The whale shark is beautifully covered in light pink spots and irregular lines that contrast with its dark, grey skin, and his belly is white. His mouth is a full three feet wide and houses well over 300 small teeth, none of which will ever be sunk into the flesh of a human. A peaceful and friendly fish, he has no predator on the planet, save for humans. While the skeletons of most fish are made of bone, the whale shark (fish) skeleton is made entirely of cartilage. He is known for inhabiting tropical or warm sea regions of the world, usually in the latitudes between 35N and 30S. Some will be lucky enough to winter in the marine rich waters of Baja Sur and the plankton filled currents around El Mogote, considered the sanctuary for whale sharks in La Bahía de La Paz. This is a popular area for whale sharks to hang out with their family or friends.

Life is good for these sharks, as long as their water remains clean and uncontaminated from plastics, chemicals, radiation, or ugly oil spills. Or, of course, as long as they don´t go belly up on the sand, or get struck by sharp motor blades from fishing or commercial vessels. They hate that. Fortunately, some concerned humans are taking action on environmental issues designed to protect the species, and they are making a positive difference, although much more needs to be done.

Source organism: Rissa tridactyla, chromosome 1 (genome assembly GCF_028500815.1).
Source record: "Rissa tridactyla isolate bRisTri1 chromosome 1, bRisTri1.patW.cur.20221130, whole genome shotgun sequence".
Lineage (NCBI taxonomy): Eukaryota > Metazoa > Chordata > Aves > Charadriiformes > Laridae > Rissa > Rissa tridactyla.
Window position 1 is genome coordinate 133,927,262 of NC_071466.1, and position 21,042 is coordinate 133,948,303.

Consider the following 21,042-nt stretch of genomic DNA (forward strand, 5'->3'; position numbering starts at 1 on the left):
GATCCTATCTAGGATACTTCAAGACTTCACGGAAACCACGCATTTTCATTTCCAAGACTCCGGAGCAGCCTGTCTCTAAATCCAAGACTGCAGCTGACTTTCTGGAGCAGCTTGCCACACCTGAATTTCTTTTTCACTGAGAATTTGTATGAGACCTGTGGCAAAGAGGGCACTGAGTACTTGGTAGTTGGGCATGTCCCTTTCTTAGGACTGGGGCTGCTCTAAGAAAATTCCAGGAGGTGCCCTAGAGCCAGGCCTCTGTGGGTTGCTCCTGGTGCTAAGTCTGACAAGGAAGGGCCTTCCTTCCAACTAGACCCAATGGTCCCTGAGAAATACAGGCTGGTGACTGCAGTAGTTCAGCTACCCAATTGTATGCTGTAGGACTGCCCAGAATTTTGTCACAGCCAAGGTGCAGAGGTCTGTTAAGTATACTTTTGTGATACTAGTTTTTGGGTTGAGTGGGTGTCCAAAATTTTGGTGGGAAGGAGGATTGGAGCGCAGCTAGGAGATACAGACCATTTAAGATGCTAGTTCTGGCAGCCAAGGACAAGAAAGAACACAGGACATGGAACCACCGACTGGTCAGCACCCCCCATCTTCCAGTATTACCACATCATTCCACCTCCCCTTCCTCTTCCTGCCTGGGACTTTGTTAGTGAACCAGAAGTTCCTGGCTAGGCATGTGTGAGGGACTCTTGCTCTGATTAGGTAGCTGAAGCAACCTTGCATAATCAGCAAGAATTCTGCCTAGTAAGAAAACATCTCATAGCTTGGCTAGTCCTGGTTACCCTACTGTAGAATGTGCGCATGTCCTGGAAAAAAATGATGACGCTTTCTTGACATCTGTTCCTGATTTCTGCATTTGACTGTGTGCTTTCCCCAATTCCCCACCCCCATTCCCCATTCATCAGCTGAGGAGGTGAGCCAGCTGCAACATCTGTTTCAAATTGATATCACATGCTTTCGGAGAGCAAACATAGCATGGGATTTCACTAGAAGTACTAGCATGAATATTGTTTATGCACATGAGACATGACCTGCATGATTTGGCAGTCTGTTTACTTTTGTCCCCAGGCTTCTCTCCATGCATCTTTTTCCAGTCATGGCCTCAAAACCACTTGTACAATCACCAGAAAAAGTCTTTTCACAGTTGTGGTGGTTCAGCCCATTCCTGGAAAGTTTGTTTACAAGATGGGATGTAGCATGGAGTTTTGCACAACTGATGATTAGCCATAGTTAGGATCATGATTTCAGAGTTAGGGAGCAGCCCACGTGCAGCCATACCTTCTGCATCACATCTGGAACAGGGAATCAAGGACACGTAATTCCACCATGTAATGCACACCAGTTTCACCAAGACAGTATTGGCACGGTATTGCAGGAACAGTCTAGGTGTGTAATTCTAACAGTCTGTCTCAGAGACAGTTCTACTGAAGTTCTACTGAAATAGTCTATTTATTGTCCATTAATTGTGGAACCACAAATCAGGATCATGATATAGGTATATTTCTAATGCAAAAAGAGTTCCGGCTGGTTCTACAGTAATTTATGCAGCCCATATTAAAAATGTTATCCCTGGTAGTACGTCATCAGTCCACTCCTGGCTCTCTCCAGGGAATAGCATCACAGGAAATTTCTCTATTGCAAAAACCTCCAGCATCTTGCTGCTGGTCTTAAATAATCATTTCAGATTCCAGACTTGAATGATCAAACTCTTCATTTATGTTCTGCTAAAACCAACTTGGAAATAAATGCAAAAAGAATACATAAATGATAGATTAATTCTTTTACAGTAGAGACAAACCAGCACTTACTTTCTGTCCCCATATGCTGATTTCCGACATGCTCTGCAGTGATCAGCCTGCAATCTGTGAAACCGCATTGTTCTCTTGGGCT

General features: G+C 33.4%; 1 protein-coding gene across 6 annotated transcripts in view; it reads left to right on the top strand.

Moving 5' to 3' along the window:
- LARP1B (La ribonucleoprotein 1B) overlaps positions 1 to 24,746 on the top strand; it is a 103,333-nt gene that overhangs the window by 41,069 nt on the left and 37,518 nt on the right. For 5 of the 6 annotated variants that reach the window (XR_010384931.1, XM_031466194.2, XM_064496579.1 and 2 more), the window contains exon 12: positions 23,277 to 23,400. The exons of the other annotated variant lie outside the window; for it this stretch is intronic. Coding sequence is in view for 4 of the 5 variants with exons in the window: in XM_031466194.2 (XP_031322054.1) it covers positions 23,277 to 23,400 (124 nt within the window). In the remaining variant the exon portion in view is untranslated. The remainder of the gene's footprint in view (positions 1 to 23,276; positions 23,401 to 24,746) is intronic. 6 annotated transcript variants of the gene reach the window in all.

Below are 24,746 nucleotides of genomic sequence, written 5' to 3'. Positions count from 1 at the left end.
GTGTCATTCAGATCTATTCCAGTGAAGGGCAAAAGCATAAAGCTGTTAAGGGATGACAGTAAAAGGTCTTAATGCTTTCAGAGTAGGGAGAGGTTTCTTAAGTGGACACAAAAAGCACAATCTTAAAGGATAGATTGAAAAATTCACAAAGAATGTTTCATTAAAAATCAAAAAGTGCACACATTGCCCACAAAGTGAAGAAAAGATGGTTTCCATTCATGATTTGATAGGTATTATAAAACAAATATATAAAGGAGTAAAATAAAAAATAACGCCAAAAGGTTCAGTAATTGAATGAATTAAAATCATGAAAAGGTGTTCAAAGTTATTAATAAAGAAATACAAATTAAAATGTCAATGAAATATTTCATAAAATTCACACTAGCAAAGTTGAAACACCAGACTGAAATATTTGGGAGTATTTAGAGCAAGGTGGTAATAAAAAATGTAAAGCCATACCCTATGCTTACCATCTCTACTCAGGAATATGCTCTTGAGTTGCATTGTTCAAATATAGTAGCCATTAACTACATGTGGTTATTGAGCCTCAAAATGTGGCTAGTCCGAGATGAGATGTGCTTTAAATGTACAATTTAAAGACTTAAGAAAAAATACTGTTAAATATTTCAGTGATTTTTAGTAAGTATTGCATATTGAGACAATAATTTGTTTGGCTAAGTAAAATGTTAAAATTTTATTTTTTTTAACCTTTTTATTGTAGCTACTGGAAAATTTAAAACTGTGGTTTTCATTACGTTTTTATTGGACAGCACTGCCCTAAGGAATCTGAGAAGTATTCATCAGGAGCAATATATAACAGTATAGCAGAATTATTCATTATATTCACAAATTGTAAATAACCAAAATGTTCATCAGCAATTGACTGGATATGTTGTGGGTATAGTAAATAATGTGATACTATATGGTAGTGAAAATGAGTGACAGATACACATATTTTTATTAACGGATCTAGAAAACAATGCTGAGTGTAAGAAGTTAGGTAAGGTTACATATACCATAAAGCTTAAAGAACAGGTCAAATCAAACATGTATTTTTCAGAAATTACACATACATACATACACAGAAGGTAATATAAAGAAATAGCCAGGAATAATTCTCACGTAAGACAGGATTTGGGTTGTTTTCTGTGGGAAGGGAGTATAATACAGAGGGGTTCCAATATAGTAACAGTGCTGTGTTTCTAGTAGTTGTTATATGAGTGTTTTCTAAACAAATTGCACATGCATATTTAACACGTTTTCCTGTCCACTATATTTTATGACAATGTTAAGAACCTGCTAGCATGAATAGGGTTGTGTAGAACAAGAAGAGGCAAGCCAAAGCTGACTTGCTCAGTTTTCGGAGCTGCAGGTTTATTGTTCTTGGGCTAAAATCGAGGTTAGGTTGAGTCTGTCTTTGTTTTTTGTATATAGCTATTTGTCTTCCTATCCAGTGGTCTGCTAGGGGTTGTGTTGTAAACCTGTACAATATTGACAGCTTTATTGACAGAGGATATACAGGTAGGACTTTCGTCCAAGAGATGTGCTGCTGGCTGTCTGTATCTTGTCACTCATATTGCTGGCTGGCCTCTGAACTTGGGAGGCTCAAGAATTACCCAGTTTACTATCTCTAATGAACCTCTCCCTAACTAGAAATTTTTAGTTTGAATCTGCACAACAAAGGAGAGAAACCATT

The whale shark is a protected species and the Mexican government is doing its part as well in ensuring protection. Whales are good for the economy, too. People are excited to see Flavio and his friends when they come to town. Some spend a good chunk of change on whale watching trips and full coolers of beer, and are happy just to see them swim around. They are photogenic creatures, too, and don´t seem to mind having their picture taken with fascinated tourists. Swimming with the gentle giants is an awe-inspiring thrill, and everybody goes away from the experience with wide eyes and effervescent emotions, and memories that can last a lifetime.

In addition to Baja Sur, whale sharks also cruise the waters of La Bahía de Los Angeles, in Baja Norte, and other areas of the peninsula. They are also very popular in the Yucatan where, in 2011, more than 400 whale sharks showed up for what seemed like a convention, and put on a fancy show for their admirers. Although sightings of groups of more than 70 whale sharks were common in the La Paz area in previous years, their numbers have fallen dramatically recently. In 2016, only around a dozen of them were sighted, according to local reports, and marine biologists are concerned about these new patterns.

Whale shark watching trips can be arranged through a handful of companies in La Paz, mostly using small pangas, including Diving Carey, The Cortez Club, Whale Shark Vip Tours, Fun Tours, and SOCA, as well as through several smaller operators located on the beach of the malecón. Day trips may also be arranged from the Los Cabos area, and accessed through the internet. One particularly comfortable trip is on Island Cat, a very large and cozy catamaran. You are taken up and back by van in one fairly long day.